2. Be intentional about where my attention is.

  3. Take each day one step at a time.


1. What does it matter what people think: a friend said something to me as I was speaking to her about my insecurities, “your insecurities will not change what other people perceive of you.” I can feel paranoid and insecure about how people interpret my nutrition habits, but SO WHAT. I don’t know what they actually think. And even if I do, SO WHAT. At the end of the day, it is my journey and my results that matter. At the end of the day, I know I will have something to show for it.


2. Be intentional about where my attention is: a big reason we fail to build habits can be attributed to “mindlessness”. Habits are developed out of repeated action over time in a certain context. When we wake up in the morning we brush our teeth, take a shower, put on fresh clothes, eat breakfast, grab our things and head off to wherever we need to go. How did we develop that pattern of behaviour? Through social etiquette and guidance from young that we had to be presentable after waking up before we faced the world. Unless you had Alzhimers, you would not skip the step of putting on clothes after a shower would you?


Similarly, when you walk past the kitchen is there something you always tend to do? I always open the kitchen fridge when I get home from work, or when I walk past the kitchen. I never really saw this to be a significant action until I stopped to think about it. That would usually lead me to taking something to of the fridge for consumption. If I did not have a bowl of cut fruits readily available in the fridge each time, my attention would shift to the chocolates or the peanut butter within. That’s a no-no.


In developing a new habit, I would have to learn to pause before opening the fridge, and if I did, I would have to learn to pause and deliberate my snack of choice. Make a cup of tea instead? Or reach for the water jug rather than the sweets.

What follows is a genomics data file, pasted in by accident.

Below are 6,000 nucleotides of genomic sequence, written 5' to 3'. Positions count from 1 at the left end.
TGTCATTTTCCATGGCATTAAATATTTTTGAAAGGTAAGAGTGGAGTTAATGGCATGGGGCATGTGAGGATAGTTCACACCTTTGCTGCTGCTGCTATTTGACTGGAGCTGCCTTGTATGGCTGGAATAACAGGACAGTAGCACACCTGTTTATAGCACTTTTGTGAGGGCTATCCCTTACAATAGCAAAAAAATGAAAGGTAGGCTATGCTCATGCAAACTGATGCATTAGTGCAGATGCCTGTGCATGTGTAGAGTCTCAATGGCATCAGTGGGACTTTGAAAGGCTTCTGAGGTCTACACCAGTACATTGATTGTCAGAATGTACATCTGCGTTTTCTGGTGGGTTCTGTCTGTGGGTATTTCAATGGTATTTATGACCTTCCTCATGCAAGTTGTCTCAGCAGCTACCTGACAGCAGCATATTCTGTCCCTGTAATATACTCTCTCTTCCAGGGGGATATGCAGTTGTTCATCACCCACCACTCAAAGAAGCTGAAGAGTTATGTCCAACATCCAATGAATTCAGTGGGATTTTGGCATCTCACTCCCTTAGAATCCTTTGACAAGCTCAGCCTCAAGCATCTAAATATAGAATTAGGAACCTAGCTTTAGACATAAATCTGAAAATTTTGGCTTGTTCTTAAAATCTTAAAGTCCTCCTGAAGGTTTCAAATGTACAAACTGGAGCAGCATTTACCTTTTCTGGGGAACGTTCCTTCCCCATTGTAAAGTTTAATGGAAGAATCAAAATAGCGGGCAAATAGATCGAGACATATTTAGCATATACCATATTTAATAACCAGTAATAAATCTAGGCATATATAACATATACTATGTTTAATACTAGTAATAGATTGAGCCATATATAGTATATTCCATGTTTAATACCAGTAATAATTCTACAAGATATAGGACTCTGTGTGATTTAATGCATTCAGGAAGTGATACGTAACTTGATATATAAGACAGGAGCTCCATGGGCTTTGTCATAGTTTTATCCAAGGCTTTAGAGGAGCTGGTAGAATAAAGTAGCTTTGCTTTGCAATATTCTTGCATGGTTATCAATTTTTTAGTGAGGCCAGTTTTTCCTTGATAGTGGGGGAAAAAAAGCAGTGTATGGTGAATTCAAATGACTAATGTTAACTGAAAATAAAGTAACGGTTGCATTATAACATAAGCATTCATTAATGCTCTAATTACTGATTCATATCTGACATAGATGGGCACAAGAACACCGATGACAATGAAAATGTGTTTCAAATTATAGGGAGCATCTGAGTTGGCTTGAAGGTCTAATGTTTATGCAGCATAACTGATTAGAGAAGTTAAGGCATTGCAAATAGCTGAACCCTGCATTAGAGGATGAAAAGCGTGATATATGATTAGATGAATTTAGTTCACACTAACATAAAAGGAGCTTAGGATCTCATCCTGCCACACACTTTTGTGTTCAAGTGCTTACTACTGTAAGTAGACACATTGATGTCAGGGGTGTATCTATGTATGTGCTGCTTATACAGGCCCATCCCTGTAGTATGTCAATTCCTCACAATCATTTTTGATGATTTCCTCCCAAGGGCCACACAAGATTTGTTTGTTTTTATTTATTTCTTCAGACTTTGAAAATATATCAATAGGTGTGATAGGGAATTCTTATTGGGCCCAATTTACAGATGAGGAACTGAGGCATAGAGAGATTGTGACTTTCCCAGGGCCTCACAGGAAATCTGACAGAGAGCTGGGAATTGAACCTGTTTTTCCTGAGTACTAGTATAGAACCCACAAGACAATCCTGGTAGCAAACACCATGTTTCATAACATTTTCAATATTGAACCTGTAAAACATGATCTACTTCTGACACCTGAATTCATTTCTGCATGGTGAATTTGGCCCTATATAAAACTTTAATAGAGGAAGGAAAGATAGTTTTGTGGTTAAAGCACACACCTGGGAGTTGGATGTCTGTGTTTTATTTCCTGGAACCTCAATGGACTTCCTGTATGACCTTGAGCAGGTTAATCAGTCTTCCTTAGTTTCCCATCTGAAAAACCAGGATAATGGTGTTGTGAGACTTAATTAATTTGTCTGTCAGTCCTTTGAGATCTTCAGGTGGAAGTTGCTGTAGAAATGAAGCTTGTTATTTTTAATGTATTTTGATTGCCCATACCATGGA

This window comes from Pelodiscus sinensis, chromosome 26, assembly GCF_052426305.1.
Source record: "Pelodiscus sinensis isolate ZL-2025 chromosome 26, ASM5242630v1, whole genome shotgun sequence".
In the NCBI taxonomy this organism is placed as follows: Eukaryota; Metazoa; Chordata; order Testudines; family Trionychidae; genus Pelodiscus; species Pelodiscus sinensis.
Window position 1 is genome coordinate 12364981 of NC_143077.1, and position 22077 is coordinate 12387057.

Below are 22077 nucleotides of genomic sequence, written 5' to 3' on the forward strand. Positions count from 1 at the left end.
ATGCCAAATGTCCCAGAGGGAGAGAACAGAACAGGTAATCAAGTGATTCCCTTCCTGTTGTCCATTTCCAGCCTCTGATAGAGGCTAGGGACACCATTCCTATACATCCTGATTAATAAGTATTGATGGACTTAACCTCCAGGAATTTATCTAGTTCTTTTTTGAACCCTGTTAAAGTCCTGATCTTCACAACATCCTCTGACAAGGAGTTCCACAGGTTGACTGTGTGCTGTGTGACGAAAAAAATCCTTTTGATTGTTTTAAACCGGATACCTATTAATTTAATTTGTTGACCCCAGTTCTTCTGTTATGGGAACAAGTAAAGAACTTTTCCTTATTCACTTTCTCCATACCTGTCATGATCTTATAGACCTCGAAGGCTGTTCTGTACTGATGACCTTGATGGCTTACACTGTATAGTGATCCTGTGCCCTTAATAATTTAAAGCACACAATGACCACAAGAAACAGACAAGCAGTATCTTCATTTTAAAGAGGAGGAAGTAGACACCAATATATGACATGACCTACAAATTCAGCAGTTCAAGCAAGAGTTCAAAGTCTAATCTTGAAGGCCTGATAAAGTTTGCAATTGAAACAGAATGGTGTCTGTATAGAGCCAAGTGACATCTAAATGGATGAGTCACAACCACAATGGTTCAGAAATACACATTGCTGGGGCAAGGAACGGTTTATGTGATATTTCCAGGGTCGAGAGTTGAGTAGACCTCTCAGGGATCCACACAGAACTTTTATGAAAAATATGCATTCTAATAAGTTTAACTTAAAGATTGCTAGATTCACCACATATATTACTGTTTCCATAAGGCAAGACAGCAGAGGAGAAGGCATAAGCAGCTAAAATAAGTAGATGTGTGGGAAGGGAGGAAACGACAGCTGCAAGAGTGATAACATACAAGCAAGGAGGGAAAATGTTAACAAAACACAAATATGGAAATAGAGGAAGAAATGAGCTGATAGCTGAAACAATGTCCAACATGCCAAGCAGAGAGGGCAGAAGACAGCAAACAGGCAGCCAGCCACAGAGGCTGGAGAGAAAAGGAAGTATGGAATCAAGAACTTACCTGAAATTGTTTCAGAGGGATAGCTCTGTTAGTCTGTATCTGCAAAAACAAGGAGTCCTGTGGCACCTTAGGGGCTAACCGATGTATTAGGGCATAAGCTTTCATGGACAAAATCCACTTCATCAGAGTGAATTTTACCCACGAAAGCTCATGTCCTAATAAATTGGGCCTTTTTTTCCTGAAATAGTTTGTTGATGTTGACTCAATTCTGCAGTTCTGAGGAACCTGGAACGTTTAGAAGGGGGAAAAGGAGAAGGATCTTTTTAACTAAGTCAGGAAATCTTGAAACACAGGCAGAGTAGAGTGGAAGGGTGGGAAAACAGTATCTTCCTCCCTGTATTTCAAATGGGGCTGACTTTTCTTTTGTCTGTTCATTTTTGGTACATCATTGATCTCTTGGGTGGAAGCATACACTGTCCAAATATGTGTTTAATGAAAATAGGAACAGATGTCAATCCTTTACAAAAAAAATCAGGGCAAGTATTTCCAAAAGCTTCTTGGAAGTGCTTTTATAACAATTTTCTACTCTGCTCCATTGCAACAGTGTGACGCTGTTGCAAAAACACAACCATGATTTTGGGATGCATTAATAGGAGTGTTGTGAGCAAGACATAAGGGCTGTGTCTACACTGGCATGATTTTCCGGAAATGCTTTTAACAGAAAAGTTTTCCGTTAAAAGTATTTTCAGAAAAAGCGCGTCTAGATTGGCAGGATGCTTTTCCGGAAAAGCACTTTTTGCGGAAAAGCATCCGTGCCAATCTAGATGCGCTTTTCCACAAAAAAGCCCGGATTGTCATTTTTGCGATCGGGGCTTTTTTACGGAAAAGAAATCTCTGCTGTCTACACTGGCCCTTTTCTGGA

3. Take each day one step at a time: nobody said it would be easy huh. It is incredibly difficult to believe in the things you do not see. do you see progress in process?


no.

You will only see the fruits of the hours/days/weeks/months put into the process.


It is when your patience is being tested that you have to press on. Because change isn’t overnight and not everyone is genetically blessed. If it was easy then success would not be something worth celebrating. In fact, it would not be called success at all. If anyone could attain their goals with a snap of their fingers this world would be a boring place.


I thank God for people who believe in me and the process much more than I do myself. Without them pushing me through and keeping me accountable, I would be far from reaching my goals, restarting at a new start line after moving 5 feet each time.


So when people ask: “have you attained your goals?” I tend to laugh. While I would say "yes I want to get that first muscleup", it really is so much more than reaching that end end in mind. Because once we get that, then what? Do we revert to the old ways once the end has been reached? No we soldier on, retaining the good stuff that we build up along the way.


You see the thing is, setting goals isn’t and shouldn’t be the focus. creating the right systems to support those goals is.


And that’s what I plan to do.

Now faith is confidence in what we hope for and assurance about what we do not see.

Hebrews 11:1